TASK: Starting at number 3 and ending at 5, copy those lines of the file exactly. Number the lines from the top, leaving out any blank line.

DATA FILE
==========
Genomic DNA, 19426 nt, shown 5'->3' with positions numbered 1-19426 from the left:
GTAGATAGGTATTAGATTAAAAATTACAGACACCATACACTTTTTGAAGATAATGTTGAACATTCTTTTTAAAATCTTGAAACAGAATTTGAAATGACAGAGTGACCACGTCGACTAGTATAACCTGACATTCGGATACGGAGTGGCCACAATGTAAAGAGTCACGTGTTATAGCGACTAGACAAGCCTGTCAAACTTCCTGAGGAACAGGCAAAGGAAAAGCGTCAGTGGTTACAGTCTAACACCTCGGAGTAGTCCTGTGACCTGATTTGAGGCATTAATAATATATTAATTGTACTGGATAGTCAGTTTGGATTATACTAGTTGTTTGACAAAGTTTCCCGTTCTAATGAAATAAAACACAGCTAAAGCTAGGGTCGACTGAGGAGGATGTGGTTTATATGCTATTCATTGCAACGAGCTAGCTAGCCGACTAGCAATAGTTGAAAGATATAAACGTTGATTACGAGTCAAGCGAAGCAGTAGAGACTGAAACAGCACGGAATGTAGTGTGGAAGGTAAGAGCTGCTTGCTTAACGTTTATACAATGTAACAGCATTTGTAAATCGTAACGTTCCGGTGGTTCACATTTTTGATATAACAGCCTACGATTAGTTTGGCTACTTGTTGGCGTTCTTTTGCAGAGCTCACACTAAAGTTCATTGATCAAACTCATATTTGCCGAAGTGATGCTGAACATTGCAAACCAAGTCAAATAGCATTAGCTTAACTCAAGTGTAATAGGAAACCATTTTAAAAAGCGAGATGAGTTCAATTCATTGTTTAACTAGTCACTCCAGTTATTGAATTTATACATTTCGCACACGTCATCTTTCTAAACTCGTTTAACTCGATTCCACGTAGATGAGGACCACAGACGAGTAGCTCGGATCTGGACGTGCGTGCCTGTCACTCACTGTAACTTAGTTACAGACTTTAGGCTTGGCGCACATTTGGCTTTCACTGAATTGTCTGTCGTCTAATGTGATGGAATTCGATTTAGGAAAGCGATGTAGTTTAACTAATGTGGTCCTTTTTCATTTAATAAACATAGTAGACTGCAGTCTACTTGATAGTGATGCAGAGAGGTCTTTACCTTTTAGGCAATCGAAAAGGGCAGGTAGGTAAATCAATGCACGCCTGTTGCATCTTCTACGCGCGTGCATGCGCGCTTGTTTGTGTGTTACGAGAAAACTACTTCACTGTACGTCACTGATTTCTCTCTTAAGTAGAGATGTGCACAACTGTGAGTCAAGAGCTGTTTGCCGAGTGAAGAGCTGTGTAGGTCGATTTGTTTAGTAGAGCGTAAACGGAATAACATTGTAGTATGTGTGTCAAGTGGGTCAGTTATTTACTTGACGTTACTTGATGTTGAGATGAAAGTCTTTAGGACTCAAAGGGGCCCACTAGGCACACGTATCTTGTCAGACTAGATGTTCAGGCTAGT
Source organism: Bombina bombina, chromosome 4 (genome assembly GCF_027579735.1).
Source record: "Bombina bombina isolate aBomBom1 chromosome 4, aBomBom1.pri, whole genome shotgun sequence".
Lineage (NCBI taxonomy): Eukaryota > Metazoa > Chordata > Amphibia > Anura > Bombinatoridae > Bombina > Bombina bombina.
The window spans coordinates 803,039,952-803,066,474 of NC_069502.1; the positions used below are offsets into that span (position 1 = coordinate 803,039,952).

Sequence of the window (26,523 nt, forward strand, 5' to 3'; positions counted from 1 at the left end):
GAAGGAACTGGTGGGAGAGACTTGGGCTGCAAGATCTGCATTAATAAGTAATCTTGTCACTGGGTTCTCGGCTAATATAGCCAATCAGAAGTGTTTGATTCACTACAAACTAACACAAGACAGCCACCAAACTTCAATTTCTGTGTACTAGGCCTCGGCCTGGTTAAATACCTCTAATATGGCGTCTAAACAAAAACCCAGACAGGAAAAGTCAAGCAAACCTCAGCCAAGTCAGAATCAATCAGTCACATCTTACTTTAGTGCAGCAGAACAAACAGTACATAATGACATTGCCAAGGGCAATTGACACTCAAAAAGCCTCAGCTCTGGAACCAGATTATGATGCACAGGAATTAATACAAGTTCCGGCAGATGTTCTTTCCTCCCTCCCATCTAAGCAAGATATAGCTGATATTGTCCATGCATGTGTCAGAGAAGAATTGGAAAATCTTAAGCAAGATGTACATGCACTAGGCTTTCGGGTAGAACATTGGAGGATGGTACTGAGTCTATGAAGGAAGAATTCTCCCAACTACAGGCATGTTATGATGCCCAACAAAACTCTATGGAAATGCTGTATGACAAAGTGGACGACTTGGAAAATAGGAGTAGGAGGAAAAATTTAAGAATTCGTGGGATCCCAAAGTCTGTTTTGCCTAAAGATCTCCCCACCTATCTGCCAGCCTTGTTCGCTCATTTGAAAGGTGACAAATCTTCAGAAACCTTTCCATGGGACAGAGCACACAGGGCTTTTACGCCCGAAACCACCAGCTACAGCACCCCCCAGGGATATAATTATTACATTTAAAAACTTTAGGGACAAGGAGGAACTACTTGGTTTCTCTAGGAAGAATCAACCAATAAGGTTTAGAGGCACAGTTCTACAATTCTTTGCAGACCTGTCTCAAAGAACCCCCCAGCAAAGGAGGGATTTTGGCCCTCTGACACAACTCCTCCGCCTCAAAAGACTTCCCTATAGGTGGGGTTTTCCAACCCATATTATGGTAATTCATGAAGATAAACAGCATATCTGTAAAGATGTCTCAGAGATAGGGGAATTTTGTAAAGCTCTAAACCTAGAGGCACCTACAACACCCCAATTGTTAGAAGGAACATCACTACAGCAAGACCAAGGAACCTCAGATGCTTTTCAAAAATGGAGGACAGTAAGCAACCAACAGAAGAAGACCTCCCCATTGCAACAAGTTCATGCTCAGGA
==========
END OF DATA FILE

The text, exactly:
Source organism: Bombina bombina, chromosome 4 (genome assembly GCF_027579735.1).
Source record: "Bombina bombina isolate aBomBom1 chromosome 4, aBomBom1.pri, whole genome shotgun sequence".
Lineage (NCBI taxonomy): Eukaryota > Metazoa > Chordata > Amphibia > Anura > Bombinatoridae > Bombina > Bombina bombina.